Smith said the new contract will promote the "creation of a mechanism through a VEBA [Voluntary Employee Benefit Association] to continue to pay all retiree health benefits. How we get that done is still in flux. For people already retired, their health-care benefits will continue."
The proposed contract also includes slight reductions in paid vacation, holiday and sick days.
The use of contract workers, typically non-union, may also increase. Contractors will not be hired to actually produce or process coal. The use of contractors, who will also not hold permanent positions, will not cause any union workers to get laid off.
Patriot will also be allowed to withdraw from making payments to existing UMW plans such as the 1993 Benefit Plan and 2012 Retiree Bonus Account Trust and Plan.
U.S. Bankruptcy Judge Kathy Surratt-States, Smith said, also "allowed Patriot to completely get out of the UMW 1974 Pension Plan. But at the end of the day, Patriot is staying in the 1974 plan. No pensioner's pension will be affected.
"The pensions of active workers who are looking to retire in the next five years, during the life of this agreement, won't be affected either," Smith said.
According to a statement Patriot filed with the bankruptcy court, the contract changes and settlements it reached with the union will save the company's 99 debtors about $130 million each year during the next four years -- a total of about $520 million.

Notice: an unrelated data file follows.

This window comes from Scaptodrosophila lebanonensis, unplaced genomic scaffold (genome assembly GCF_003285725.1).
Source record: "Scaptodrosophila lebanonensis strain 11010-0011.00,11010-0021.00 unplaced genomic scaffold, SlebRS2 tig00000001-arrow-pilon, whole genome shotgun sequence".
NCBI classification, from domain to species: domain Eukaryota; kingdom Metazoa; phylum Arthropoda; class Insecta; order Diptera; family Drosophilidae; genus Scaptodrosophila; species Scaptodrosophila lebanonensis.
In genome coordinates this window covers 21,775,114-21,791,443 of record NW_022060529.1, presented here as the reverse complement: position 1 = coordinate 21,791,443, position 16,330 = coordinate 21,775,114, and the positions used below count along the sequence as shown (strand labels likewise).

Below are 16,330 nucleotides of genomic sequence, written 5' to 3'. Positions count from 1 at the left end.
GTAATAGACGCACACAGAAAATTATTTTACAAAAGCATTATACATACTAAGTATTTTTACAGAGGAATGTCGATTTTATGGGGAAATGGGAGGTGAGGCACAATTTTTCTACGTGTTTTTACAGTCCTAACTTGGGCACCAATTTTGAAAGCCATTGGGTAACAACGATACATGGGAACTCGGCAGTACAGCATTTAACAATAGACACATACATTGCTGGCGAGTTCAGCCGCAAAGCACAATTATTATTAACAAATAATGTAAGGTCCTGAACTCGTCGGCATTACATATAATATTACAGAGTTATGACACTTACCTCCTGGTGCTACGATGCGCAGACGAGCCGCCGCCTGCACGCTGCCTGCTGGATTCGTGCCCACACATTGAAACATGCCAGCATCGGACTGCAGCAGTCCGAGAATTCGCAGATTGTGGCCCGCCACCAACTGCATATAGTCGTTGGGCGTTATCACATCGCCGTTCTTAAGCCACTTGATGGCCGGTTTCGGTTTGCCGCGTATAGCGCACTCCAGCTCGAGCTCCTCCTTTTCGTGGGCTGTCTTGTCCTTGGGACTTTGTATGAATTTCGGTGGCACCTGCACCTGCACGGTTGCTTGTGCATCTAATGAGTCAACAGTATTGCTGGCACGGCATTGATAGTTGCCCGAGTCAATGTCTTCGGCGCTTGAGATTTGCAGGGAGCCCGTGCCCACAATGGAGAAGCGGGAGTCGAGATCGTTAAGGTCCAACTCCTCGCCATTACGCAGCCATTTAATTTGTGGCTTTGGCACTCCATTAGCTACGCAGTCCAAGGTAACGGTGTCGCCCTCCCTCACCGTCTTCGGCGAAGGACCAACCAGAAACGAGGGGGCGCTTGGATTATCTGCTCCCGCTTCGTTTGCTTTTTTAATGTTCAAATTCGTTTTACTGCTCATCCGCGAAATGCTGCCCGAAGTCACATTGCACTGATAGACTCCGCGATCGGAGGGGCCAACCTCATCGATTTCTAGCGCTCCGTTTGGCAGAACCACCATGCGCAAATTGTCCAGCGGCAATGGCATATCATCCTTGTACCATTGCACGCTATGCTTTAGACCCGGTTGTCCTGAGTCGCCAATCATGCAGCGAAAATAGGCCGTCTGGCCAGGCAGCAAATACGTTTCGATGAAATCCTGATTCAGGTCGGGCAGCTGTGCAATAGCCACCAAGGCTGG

Patriot operates eight mining complexes in West Virginia -- Heritage Coal, Colony Bay Coal, Eastern Associated Coal, Mountain View Coal, Pine Ridge Coal, Rivers Edge Mining, Apogee Coal Co. and Hobet Mining. They are all union operations sold to Patriot by either Peabody Energy or Arch Coal after Patriot was created in 2007.
Patriot originally filed for bankruptcy in New York on July 9, 2012, focusing on financial difficulties it faced in paying the health-care and pension debts it assumed when it bought mines once operated by Peabody and Arch.
In a document filed with the Bankruptcy Court in St. Louis on Tuesday, Patriot estimates it will have to pay $1 billion in "retiree benefits" to union miners under those sales.
Its bankruptcy was also precipitated, Patriot states, by a variety of causes, including "reduced demand and prices for coal, increasingly adverse regulatory compliance requirements and unsustainable wage, benefit and retiree healthcare costs."
The agreement will also "create significant operational efficiencies, which are vital to [Patriot's] restructuring and long-term viability," according to a statement the company filed with the bankruptcy court.
By settling its dispute with the UMW, Patriot's statement to the bankruptcy court adds, the company also will avoid "the uncertainty, cost, and expense of ongoing appeals and the risk of significant labor disruptions."
Last year, Patriot Coal sold 24.9 million tons of coal, according to the company's website. Domestic and foreign electricity companies and industrial consumers bought 75 percent of Patriot's coal. The remaining 25 percent was sold to domestic and foreign steel companies to make coke.
Patriot shipped 45 percent of the coal it produced to foreign countries in 2012 -- a record high in exports.
Today, the company has 1.2 billion tons of coal reserves.
Reach Paul J. Nyden at pjny...@wvgazette.colm or 304-348-5164.